Sermon preached at DOWNTOWN CHURCH on 17 January, 2016; Eve of the Feast of the Confession of St. Peter; reading from Matthew 16:13-19
There’s this two-year-old I know who has life all figured out.
Last summer, as he was learning to walk and talk, he found this book in his home, a picture book about family. He loves to take it out, and while he can’t read, he relishes pointing to the Mother in the story and saying, “Mama!” and then to the Dad and saying, “Papa!” and then to the little boy, and saying “Jack!”
He goes on to identify the house in the drawing, “home!” and when he’s feeling very generous, he will point to the little girl in the story and admit that his sister is part of the family too.
Jack, at not-quite-two-years-old, has the world all figured out. He knows who he is and he knows his place in the larger story, what we might call “reality,” he’s got Mama and Papa and sister Anna, his home, and his toys and his bed—a place for everything and everything in its place.
Eventually he’ll grow up to learn that Mama is also a woman named “Susan,” and she didn’t really hang the moon, and honestly, she’s rather overbearing. That wasn’t covered in the picture book. That wasn’t part of the reality he’d constructed that gave Jack identity.
What happens if Mama and Papa get divorced? What if they move from that house that Jack so confidently identified as “home” when he was a toddler? Cracks start to show up in the foundation of Jack’s reality when he realizes that Mama is just Susan, Papa is just Joe, “home” isn’t necessarily as simple and safe as it seems.
We fast forward and Jack heads off to college. Home is a much more complicated place than it was when he was two, and his parents aren’t just Mama and Papa anymore; this book can’t hold the weight of the reality that’s started to press in on it. So Jack searches for other stories that can help him understand the world he’s in now, one where people betray each other, where people get sick and die, where people refuse to see Jack for who he is, and instead want to put all kinds of categories and assumptions of their own on top of him.
Jack starts to put together another story, he’s building himself a deeper, firmer foundation. As he’s exposed to the wide world of ideas, the horsepower of his own mind, and the power of relationships to forward ideas and mission at college, he finds new relationships to help him make sense of himself and the world, he might become Bob the Builder, or Jack the Architect.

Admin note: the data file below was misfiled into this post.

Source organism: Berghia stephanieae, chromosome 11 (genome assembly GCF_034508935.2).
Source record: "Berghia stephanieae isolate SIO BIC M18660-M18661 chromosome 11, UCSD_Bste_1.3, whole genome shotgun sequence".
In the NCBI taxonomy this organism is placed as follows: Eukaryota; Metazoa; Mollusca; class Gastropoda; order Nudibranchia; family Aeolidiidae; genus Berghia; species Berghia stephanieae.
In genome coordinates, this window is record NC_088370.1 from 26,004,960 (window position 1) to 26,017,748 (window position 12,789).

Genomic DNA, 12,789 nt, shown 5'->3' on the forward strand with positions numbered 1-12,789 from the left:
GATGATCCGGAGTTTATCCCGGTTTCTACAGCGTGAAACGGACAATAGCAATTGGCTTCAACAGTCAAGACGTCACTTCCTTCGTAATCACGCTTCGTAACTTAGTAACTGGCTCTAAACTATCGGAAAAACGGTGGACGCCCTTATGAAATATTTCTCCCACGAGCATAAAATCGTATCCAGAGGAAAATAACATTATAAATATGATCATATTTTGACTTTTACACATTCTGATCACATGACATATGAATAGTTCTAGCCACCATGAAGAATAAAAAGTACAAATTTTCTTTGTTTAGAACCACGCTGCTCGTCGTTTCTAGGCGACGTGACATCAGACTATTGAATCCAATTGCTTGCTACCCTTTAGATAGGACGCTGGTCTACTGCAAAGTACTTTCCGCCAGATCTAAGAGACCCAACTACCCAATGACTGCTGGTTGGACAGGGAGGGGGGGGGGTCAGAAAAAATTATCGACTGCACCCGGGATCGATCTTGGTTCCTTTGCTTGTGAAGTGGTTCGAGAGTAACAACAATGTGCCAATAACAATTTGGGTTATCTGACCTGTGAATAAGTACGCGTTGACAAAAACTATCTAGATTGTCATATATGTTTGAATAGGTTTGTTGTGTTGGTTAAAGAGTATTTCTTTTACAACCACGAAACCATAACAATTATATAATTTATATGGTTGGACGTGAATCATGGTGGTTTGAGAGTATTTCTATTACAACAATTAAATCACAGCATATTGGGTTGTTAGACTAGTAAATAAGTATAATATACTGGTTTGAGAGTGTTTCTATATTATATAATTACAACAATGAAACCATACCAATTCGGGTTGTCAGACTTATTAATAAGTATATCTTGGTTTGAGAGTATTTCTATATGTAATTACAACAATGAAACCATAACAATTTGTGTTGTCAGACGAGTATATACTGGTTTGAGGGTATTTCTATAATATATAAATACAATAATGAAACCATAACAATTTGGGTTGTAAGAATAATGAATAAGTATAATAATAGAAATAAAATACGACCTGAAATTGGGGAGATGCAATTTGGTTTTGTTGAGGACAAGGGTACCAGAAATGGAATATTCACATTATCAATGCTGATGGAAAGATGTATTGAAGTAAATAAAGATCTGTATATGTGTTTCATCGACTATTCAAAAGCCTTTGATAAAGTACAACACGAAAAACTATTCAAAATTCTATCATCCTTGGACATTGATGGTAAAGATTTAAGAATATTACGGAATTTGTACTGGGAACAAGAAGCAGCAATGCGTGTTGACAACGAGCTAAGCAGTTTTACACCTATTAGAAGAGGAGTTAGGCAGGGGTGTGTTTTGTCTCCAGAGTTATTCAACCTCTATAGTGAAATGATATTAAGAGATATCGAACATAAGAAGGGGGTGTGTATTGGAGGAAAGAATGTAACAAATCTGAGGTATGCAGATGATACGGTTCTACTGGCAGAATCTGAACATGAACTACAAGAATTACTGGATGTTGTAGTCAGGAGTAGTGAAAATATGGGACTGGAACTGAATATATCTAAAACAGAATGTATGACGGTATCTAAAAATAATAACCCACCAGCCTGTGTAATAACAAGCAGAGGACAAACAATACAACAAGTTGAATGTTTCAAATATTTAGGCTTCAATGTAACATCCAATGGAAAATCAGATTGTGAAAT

Mom-Dad-Jack, as many of us may know, will continue to be a foundation in his life, whether he likes it or not—many adults are in therapy today still trying to understand the pull of those relationships. But he’s able to fashion himself a new compass, this one is built on his own life experience, his own understanding of reality, gathered from wise quotations he’s heard, important conversations he’s had, principles he’s decided to life by.
Working from this bigger, grander, more comprehensive and stronger sense of reality, Jack builds a life for himself. Maybe he gets married, he starts a business and a family. His life looks good. It looks like that picture book he read decades ago.
In quieter moments, Jack might wonder about this reality he’s set up, whether to trust the books he’s read, whether this is really as sturdy a foundation as it seems. By now, he knows that the picture book was a lot more complicated than it seemed; is the same true for his life now? Is the bottom going to fall out at some point, the curtain be drawn back to expose that the assumptions he’d built his business and his relationships on are actually just images, just mirages, a trick of the eye that doesn’t really exist?
Having your reality shaken by betrayal or by tragedy or by complicated life situations is bad enough, and it’s happened to all of us, not just Jack; but the question that plunges even deeper, that makes us shift in our chairs and turn up the stereo, that makes us stand up from the table and go get a drink of water—anything to escape the naked truth and gut-wrenching truth of the moment—who am I?
Noting my frenetic need to keep lots of plates spinning and keep a bright smile plastered on my face, a wise friend once said to me, “Emily, sometimes you need to just let the whole cake slide and fall to the floor.”
I’m afraid of who I might be if I don’t have an impressive cake to hide behind. Who am I?
I don’t want people to see the desperate Emily, or the doubtful Emily, or the careless Emily. I’m ashamed. I’m afraid to look at those Emilys, let alone how frightened I am for others to see her, too.
In light of all these common human feelings of shame at being seen and known deeply, Jesus’ question in the gospel passage today strikes me as bold. He asks his close friend Peter, “Who do you say that I am?”
Having spent most of the Gospel together already, Peter and Jesus are pretty close; they’ve been fishing together, they’ve eaten together, they’ve gone on countless road trips—on foot—together; if anybody knows Jesus, Peter would. And as Scripture tells us, Peter knows exactly who Jesus is—not just a good guy or a great teacher or a respected prophet, but the Son of the Living God, the Savior for whom all the earth had been waiting.